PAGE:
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In December 2017 I spent a day recording bullet ricochet sounds using various suppressed rifles and calibers. One of the rifle platforms stood out… The 300 Blackout. The subsonic 7.62x35mm projectile is 4 times as heavy as a .223 round and travels at +/- 1020 feet per second. I was able to place a a Sennheiser MKH8040-ST XY stereo microphone 150 yards downrange and have my armourer carefully shoot bullets near the microphone. The idea was to have the projectiles hit the frozen ground just before and beyond the microphone. Some projectiles hit the soft frozen dirt while others bounced off rough gravel.
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After a year and a half of studying ammunition ballistics and acquiring all kinds of high speed and sub sonic ammunition, the recording of the second installment of Bullets HD Professional SFX library is underway. This time I’m going with larger calibers and shooting longer distances. This recording adventure is not easy and I will say it’s been one heck of a learning curve.

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On November 20, 2014 The Recordist ventured out to a 380 acre ranch to record bullet impacts and pass by’s. Here is some of what went down on that very cold and snowy day in North Idaho.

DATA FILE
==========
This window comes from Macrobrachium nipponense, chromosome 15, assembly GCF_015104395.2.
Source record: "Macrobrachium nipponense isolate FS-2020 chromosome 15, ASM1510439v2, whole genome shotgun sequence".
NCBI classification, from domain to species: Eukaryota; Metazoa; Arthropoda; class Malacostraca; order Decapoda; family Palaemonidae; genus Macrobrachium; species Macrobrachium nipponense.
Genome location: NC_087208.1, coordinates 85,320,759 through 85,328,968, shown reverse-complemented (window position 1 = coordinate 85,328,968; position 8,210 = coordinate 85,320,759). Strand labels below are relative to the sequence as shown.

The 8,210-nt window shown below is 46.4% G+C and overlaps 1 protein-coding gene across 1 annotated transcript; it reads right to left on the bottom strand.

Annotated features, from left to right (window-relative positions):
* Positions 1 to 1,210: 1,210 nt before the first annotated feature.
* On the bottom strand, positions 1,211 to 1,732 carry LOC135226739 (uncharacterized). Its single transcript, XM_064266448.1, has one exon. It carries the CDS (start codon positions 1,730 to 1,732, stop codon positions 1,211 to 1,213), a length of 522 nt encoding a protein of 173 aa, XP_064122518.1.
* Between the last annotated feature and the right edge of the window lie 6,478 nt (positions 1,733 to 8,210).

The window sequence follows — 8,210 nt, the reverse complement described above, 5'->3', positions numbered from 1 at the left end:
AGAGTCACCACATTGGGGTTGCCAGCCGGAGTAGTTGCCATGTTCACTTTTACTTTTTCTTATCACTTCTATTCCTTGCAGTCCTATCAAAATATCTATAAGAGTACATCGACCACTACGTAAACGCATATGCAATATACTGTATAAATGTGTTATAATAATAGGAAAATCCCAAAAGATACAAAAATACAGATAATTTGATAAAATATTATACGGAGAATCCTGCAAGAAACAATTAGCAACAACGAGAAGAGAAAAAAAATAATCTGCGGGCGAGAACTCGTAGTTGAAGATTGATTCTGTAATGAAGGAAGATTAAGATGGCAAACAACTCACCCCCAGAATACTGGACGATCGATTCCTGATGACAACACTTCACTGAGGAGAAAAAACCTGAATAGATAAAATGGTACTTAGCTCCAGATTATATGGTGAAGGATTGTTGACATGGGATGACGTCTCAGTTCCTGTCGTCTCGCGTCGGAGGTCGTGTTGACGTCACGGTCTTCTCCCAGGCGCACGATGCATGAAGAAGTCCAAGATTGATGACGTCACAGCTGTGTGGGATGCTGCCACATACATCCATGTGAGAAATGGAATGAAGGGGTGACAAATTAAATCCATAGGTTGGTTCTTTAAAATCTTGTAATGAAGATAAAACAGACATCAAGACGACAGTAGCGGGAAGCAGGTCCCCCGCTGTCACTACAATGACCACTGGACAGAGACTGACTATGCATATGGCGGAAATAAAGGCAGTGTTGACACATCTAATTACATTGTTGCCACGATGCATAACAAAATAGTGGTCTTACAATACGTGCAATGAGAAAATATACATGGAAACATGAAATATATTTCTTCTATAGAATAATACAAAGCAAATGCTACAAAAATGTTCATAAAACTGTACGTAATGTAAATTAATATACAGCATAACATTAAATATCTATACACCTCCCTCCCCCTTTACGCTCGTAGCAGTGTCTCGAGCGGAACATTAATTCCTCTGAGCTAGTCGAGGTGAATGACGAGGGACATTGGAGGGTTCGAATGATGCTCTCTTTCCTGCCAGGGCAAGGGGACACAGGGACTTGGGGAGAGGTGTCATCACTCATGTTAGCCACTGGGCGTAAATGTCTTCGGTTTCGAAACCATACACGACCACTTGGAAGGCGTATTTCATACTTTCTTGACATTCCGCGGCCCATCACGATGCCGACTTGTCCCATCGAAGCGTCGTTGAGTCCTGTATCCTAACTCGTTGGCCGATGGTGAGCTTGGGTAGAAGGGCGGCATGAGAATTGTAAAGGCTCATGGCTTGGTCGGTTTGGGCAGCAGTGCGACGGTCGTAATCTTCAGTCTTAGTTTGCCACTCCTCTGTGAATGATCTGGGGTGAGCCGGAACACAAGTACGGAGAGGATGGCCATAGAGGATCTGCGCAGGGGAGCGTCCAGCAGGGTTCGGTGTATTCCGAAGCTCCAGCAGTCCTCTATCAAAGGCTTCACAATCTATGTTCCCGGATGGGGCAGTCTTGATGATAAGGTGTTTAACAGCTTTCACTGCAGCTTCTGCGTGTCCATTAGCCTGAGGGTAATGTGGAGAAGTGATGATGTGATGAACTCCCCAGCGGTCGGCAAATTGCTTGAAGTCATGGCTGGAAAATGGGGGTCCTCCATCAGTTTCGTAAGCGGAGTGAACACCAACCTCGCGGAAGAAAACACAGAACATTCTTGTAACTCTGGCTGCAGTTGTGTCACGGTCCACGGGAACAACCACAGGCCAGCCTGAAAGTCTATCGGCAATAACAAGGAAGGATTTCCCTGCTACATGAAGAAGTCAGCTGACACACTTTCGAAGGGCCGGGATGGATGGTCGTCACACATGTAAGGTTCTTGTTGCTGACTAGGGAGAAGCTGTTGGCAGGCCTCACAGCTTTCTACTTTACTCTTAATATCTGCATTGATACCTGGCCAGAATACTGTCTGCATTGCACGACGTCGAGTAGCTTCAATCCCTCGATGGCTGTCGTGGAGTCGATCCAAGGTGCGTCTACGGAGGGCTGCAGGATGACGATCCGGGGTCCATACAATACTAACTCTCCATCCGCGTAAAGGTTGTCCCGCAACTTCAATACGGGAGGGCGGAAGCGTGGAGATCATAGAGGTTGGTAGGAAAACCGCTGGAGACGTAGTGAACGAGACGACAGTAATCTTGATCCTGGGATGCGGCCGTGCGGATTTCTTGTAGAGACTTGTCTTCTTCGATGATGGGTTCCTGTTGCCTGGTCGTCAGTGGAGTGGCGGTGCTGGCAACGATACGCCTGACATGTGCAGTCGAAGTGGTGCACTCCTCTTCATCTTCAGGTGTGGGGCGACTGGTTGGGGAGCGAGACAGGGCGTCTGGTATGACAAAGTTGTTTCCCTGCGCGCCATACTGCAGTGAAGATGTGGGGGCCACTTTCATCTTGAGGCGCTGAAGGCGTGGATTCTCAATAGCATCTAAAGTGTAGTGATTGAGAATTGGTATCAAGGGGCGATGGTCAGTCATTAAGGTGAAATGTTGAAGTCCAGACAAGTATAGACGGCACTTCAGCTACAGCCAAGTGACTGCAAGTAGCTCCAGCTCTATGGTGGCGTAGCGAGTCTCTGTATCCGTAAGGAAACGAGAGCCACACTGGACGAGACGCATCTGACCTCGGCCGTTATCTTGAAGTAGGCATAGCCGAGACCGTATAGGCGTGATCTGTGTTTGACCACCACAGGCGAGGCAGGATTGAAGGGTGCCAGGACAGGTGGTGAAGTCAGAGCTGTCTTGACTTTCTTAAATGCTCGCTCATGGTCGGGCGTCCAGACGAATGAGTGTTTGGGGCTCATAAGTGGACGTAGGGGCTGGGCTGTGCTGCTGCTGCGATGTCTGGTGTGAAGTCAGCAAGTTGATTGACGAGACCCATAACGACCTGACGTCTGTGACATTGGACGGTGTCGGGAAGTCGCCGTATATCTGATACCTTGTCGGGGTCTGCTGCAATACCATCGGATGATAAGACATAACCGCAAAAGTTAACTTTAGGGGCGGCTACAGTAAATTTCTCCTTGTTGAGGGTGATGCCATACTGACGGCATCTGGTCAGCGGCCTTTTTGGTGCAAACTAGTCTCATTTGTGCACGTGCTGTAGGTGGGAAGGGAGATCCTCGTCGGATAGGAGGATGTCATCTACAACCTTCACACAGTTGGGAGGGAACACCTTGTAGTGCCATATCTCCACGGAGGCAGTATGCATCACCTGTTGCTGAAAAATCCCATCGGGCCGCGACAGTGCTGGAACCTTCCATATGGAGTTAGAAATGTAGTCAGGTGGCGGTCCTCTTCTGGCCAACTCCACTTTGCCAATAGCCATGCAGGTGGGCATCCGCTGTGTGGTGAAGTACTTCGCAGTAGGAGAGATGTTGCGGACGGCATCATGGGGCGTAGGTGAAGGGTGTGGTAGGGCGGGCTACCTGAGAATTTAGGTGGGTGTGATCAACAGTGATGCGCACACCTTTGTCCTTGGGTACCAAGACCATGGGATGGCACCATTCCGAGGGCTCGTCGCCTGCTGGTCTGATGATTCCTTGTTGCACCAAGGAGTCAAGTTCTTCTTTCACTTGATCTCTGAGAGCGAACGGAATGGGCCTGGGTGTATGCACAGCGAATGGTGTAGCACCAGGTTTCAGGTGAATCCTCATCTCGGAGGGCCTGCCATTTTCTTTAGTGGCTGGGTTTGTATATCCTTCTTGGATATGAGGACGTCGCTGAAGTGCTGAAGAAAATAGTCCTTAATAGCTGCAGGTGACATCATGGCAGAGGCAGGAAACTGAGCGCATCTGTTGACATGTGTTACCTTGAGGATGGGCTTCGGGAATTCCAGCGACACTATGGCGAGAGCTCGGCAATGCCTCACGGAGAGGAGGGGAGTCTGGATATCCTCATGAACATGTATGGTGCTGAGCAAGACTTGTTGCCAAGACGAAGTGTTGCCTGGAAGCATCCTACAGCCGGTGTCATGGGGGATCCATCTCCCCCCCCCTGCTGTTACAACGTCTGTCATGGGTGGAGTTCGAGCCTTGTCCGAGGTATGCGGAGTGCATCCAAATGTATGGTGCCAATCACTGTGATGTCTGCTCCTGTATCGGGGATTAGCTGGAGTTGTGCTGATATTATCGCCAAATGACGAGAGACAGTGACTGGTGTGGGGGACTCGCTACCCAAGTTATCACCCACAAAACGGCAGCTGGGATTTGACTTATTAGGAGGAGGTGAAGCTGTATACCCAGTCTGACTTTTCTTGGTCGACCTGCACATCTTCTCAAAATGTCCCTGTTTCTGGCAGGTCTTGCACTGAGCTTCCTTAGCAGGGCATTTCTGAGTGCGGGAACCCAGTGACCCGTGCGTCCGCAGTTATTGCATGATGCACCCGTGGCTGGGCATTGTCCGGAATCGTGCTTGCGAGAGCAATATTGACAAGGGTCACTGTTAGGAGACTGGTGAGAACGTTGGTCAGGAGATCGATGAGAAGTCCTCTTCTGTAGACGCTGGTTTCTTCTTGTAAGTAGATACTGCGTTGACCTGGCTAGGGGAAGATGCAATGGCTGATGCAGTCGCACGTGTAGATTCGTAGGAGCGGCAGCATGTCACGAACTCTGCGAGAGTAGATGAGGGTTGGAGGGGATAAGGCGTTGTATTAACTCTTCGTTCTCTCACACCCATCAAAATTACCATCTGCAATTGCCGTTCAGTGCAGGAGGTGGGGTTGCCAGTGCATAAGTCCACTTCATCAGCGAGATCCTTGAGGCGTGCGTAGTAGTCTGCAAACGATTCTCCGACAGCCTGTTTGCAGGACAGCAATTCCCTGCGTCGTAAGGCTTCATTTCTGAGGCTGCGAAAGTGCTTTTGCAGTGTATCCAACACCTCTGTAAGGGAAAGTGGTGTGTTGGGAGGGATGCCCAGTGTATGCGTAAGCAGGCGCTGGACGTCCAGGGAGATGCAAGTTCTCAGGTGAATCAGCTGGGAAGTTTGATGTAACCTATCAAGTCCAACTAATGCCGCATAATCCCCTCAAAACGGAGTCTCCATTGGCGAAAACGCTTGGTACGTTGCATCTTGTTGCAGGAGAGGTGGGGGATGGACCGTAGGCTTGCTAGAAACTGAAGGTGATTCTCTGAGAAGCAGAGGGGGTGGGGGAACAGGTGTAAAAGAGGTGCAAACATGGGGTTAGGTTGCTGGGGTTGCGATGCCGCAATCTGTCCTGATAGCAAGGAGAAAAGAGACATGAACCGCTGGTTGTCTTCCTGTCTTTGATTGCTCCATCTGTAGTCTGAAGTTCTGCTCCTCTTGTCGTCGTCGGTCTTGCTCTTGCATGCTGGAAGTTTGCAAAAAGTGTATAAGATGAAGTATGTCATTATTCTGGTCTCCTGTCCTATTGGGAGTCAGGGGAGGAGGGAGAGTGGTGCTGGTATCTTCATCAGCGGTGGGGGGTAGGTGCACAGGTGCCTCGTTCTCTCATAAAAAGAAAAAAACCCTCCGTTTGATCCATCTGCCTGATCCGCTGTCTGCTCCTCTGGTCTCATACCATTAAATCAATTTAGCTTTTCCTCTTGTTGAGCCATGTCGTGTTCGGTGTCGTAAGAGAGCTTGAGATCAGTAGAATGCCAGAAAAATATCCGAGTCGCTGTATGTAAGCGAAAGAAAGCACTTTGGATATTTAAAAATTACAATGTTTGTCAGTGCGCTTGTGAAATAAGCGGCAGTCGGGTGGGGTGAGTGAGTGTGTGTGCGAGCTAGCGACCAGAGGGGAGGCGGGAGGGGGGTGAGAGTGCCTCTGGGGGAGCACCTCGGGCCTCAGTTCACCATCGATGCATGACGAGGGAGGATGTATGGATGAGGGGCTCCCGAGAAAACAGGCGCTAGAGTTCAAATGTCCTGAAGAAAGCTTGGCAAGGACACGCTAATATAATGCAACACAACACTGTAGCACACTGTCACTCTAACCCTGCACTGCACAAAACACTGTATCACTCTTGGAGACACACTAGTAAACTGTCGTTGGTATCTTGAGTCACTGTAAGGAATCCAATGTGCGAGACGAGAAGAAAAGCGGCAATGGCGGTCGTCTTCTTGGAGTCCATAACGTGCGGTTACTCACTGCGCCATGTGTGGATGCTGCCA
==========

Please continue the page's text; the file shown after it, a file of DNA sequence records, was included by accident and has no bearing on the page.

This video is from my sound effects recording session #6 for the forthcoming BULLETS II HD Professional Sound Effects Library to be released soon.

The guns and ammo used for this video included a Rock River ArmsLAR-9 9mm rifle (un-suppressed), Smith and Wesson M&P 40 Caliber handgun (suppressed) and a Springfield Armory XDM 45 caliber handgun (un-suppressed). We were shooting 350 yards from the 4 microphones placed out in the wide open field.

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Post Date: February 22, 2012

There is a first time for everything and recording bullet pass bys and impacts was a first for me. I’ve always wanted to try my hand at bullet recording but never had the knowledge or association with anyone that had a permit to use a gun suppressor. During the recording sessions for the M60 machine gun with the very experienced and amazing marksman named Richard from the local gun shop I began to inquire about what it would take to record some bullet impacts and whizz bys. I then consulted with everyone’s favorite weapons maven – Charles Maynes (my sincere thanks man!), and he gave me some valuable advice for these kind of sessions. I then explained what I wanted to accomplish with Richard and gave him the specs from Charles and we were off and running. The bullet demo in this blog post has some of the sounds recorded and played back at 35% of normal so you can hear the shot and the impact in greater detail, and they sound much more interesting slowed down a bit. Read more